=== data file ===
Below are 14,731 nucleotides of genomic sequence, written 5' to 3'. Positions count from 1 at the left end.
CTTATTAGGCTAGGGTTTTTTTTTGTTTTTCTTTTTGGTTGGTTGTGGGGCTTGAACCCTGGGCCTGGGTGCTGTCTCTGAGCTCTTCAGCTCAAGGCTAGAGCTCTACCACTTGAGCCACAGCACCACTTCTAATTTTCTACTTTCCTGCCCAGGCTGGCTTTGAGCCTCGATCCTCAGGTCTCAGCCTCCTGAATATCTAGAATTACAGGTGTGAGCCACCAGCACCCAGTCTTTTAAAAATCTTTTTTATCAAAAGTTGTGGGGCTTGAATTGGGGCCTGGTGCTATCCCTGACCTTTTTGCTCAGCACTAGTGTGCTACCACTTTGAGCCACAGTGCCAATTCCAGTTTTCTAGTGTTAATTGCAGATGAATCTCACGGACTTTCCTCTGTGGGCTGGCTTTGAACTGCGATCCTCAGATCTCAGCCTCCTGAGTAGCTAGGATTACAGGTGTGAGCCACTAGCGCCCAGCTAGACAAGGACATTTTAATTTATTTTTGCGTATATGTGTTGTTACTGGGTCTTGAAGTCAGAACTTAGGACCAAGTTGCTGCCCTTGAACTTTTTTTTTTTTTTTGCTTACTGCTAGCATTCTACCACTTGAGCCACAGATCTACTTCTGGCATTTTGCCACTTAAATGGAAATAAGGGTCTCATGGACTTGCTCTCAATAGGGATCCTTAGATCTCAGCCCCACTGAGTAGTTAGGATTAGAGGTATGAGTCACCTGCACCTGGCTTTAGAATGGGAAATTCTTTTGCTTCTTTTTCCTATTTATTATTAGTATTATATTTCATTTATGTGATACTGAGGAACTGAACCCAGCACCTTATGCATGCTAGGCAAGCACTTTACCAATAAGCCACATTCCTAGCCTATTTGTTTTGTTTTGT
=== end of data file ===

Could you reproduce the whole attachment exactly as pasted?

Below are 14,731 nucleotides of genomic sequence, written 5' to 3'. Positions count from 1 at the left end.
CTTATTAGGCTAGGGTTTTTTTTTGTTTTTCTTTTTGGTTGGTTGTGGGGCTTGAACCCTGGGCCTGGGTGCTGTCTCTGAGCTCTTCAGCTCAAGGCTAGAGCTCTACCACTTGAGCCACAGCACCACTTCTAATTTTCTACTTTCCTGCCCAGGCTGGCTTTGAGCCTCGATCCTCAGGTCTCAGCCTCCTGAATATCTAGAATTACAGGTGTGAGCCACCAGCACCCAGTCTTTTAAAAATCTTTTTTATCAAAAGTTGTGGGGCTTGAATTGGGGCCTGGTGCTATCCCTGACCTTTTTGCTCAGCACTAGTGTGCTACCACTTTGAGCCACAGTGCCAATTCCAGTTTTCTAGTGTTAATTGCAGATGAATCTCACGGACTTTCCTCTGTGGGCTGGCTTTGAACTGCGATCCTCAGATCTCAGCCTCCTGAGTAGCTAGGATTACAGGTGTGAGCCACTAGCGCCCAGCTAGACAAGGACATTTTAATTTATTTTTGCGTATATGTGTTGTTACTGGGTCTTGAAGTCAGAACTTAGGACCAAGTTGCTGCCCTTGAACTTTTTTTTTTTTTTTGCTTACTGCTAGCATTCTACCACTTGAGCCACAGATCTACTTCTGGCATTTTGCCACTTAAATGGAAATAAGGGTCTCATGGACTTGCTCTCAATAGGGATCCTTAGATCTCAGCCCCACTGAGTAGTTAGGATTAGAGGTATGAGTCACCTGCACCTGGCTTTAGAATGGGAAATTCTTTTGCTTCTTTTTCCTATTTATTATTAGTATTATATTTCATTTATGTGATACTGAGGAACTGAACCCAGCACCTTATGCATGCTAGGCAAGCACTTTACCAATAAGCCACATTCCTAGCCTATTTGTTTTGTTTTGT